The following doctoral thesis, sponsored by Autostrada del Brennero S.p.A. (an Italian highway concession company in charge of managing toll roads) consists on empirical essays at the crossroad between transport and regional economics. They focus on different aspects that directly involve motorways (i.e, safety, intermodality, and commuting dynamics) and they are aimed at providing further evidences that transport institutions and policy makers could take into account throughout their decision-making processes. The first chapter presents a research article that seeks to determine the impact of an average speed enforcement system in reducing highway accidents. Indeed, at the end of 2005, Autostrade per l'Italia (ASPI) and the Italian traffic police progressively deployed along the Italian tolled motorway network an average speed enforcement system, named Safety Tutor, able to determine the average speed of vehicles over a long section to encourage drivers to comply with speed limits and improve safety. To empirically test the extent to which Safety Tutor led to a reduction in both total and fatal accidents on Italian highways during the period of 2001-2017, we carried out a generalized difference-in-differences estimation using a unique panel dataset that exploits the heterogeneous accident data within all tolled motorway sectors in a quasi-experimental setting. To deal with the potential endogeneity of the non-random placement of Safety Tutor sites, we utilized an instrumental variable strategy by using the network of motorway sectors managed by ASPI and its controlled concessionaires from 2005 onwards (i.e., when the technology was available) as an instrument to predict Safety Tutor adoption. We found that a 10% increase in Safety Tutor coverage led to an average reduction in total accidents of 3.9%, whereas there is no evidence of a significant causal effect of Safety Tutor in reducing fatal accidents. The second chapter presents a research article that seeks to investigate the inter-modal competition between motorway and high-speed rail (HSR) services, as the extent to which HSR demand could be the result of a modal shift from motorways is a relevant issue in any cost-benefit analysis of HSR investments. Indeed, the development of HSR has had a notable impact on modal market shares on the routes on which its services have been implemented. To analyse whether the HSR expansion in Italy has led to a modal shift from motorway to HSR, we empirically test i) whether HSR openings adjacent to motorway sectors have reduced the total km travelled by light vehicles on these sectors during the period 2001-2017; and ii) whether this reduction has been persistent or even more evident after the opening of on-track competition between two HSR operators. To do so, we carried out a generalized difference-in-differences estimation, using a unique panel dataset that exploits the heterogeneous traffic data within all tolled motorway sectors in a quasi-experimental setting. Our findings reveal that neither HSR openings nor the opening of on-track competition led to a modal shift from motorway to HSR services, as the two transport modes are non-competing. Conversely, HSR expansion had a slightly positive impact on motorway traffic. The third chapter presents a data article in a “data in brief” format that describes a dataset on municipality-to-municipality commuting patterns in Italy over the 1991, 2001, and 2011 censuses aimed at investigating the role of transport infrastructures and the structural transformation of the economy on worker mobility. At this purpose, a core origin-destination dataset on the number of workers moving between municipalities, or within the same municipality, has been linked with further municipality covariates on jobs location, population, and the distances in meters and journey times in minutes between all municipalities. Even though these data are freely available online, they require some tedious work to organize. Therefore, this data article brings the necessary information together and makes the dataset available on request. The dataset offers applied researchers an alternative source of information to shed new lights on the changing shape of urban systems by analysing i) the impact of infrastructural endowment in providing better job accessibility, or ii) the connection between increasing commuting patterns and the structural transformation of the economy due to the tertiarization process from 1991 to 2011.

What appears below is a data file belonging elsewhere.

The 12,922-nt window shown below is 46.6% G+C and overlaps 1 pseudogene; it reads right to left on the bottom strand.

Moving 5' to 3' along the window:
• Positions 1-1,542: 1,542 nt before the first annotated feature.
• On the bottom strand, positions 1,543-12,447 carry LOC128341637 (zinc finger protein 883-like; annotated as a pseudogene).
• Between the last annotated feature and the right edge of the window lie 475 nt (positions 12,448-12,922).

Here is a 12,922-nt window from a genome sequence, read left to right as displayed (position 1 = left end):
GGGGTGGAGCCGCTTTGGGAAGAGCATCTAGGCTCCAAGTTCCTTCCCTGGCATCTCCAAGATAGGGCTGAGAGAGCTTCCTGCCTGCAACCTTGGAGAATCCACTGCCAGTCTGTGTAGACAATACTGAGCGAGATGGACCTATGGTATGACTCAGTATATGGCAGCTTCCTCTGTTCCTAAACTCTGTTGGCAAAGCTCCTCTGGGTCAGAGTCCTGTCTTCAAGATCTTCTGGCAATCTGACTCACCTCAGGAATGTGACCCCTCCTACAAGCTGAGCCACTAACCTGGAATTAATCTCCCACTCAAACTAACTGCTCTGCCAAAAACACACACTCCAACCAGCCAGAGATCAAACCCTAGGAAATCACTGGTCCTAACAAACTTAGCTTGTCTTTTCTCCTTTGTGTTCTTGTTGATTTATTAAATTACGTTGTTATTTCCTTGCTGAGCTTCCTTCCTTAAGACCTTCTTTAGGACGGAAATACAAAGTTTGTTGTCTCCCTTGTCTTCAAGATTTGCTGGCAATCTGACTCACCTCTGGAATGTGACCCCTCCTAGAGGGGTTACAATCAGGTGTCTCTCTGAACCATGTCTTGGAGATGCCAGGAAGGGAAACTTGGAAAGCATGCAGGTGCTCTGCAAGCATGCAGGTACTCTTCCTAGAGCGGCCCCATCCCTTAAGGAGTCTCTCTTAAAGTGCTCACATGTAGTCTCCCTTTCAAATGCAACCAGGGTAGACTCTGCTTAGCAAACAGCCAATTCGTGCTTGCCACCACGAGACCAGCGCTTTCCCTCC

Empirical Essays on Transport and Regional Economics: Safety, Intermodality, and Commuting Dynamics / Borsati, Mattia. - (2020 Jun 25), pp. 1-115.
|Titolo:||Empirical Essays on Transport and Regional Economics: Safety, Intermodality, and Commuting Dynamics|
|Anno di pubblicazione:||2020-06-25|
|Struttura:||Dipartimento di Economia e Management|
|Corso di dottorato:||Economics and Management (within the School in Social Sciences, till the a.y. 2010-11)|
|Supervisori e coordinatori:||Accetturo, Antonio|
|Tesi in cotutela:||no|
|Digital Object Identifier (DOI):||10.15168/11572_268170|
|Appare nelle tipologie:||08.1 Tesi di dottorato (Doctoral Thesis)|
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